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Should We Kill The $100 Bill?

Of all the U.S. currency in the world, nearly 80 percent is in $100 bills. That's about a trillion dollars.

Some people want to get rid of the bill altogether. Ken Rogoff, an economist at Harvard University, says the $100 bill helps criminals:

"Think about countries like Mexico, Colombia, where they're really at war with the drug money, where the United States is not only buying the drugs but it's providing this resource that very much helps the drug dealers."

Richard Stratton is a former drug smuggler who benefited from the $100 bill. In one deal, Stratton brought 15,000 pounds of hashish into the U.S. But the $50 million deal left Stratton with a problem: He had to get all that cash out of the country and into his bank accounts in the Cayman Islands. Hundreds made the job easier.

And drug dealers aren't the only ones that use $100s. Human traffickers, weapons dealers and all kinds of criminals love the bill.

But there's also a good side to the popularity of $100s. The note is popular with ordinary people around the world who can't trust their government or banks. About 20 years ago, the Federal Reserve saw vast sums of currency, especially in the form of $100 bills, leaving the country.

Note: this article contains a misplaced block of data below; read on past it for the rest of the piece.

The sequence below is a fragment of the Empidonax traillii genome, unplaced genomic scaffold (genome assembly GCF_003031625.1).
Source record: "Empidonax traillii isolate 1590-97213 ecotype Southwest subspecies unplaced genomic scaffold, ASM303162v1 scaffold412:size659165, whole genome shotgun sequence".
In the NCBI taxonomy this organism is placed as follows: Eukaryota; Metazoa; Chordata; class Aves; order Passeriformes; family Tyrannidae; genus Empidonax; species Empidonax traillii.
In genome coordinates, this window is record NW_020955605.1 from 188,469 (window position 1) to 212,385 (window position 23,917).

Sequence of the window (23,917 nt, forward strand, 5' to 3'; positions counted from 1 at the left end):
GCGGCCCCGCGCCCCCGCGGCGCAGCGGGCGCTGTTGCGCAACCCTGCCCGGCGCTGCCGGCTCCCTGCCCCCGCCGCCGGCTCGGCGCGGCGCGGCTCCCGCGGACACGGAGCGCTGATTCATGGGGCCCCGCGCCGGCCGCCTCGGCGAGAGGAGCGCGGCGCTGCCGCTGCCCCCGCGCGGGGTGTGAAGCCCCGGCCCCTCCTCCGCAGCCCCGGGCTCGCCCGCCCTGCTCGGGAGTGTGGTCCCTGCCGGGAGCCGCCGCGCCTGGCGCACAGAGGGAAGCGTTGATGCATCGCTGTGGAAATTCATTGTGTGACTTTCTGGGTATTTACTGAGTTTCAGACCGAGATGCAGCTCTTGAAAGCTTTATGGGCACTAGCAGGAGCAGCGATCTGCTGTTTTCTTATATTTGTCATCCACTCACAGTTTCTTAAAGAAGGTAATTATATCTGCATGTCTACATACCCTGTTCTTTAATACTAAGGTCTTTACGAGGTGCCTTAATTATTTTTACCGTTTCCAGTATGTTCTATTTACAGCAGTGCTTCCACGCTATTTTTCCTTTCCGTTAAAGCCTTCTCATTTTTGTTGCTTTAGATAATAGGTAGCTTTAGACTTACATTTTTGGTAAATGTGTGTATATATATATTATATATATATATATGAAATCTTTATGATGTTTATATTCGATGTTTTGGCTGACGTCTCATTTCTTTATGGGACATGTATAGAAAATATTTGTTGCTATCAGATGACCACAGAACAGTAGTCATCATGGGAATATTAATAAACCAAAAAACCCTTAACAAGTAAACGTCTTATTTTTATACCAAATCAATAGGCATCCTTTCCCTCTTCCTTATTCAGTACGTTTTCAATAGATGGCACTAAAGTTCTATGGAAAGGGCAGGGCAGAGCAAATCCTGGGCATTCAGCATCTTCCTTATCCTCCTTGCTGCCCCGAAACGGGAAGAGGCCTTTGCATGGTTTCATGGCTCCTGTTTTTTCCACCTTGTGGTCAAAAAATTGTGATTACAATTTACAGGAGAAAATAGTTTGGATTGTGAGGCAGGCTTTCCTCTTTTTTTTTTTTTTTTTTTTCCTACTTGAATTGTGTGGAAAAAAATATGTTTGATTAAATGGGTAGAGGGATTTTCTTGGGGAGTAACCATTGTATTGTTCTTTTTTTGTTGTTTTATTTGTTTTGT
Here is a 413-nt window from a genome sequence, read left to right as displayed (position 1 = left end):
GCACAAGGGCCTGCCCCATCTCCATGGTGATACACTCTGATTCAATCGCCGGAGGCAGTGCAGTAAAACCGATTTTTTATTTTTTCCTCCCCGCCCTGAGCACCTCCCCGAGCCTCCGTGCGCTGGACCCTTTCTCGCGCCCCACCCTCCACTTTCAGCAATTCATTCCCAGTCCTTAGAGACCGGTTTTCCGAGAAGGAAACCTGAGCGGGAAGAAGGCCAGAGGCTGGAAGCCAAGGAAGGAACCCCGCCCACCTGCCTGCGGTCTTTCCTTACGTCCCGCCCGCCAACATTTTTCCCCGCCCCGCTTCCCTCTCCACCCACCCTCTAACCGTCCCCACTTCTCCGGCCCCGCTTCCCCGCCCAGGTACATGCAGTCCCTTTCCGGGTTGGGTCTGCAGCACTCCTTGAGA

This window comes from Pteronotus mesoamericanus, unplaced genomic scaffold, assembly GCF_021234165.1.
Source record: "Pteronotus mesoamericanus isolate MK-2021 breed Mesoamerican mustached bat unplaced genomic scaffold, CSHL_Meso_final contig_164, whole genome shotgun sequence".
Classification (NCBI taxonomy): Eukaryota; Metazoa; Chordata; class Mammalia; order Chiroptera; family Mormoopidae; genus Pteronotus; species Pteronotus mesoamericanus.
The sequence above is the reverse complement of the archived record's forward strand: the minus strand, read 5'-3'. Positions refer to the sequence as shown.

"At some point, Alan Greenspan said, 'So, you know, how much is it?' " says Ruth Judson, an economist at the Fed. "And people didn't know the answer. And we just thought that we should know the answer to a question like that."

Judson spent years traveling around the world with a team of Secret Service agents and Treasury officials. They tried to map where all the $100s were. She says they found that as much as two-thirds of the currency was overseas.

Today, more than half a trillion dollars' worth of $100 bills are overseas.

But Judson is not convinced that the U.S. needs to kill the $100 bill. After all her traveling and sleuthing, she says, the Fed still doesn't know how much of the money is being used for good and how much is being used for bad.

Copyright 2021 NPR. To see more, visit https://www.npr.org.

NPR correspondent Chris Arnold is based in Boston. His reports are heard regularly on NPR's award-winning newsmagazines Morning Edition, All Things Considered, and Weekend Edition. He joined NPR in 1996 and was based in San Francisco before moving to Boston in 2001.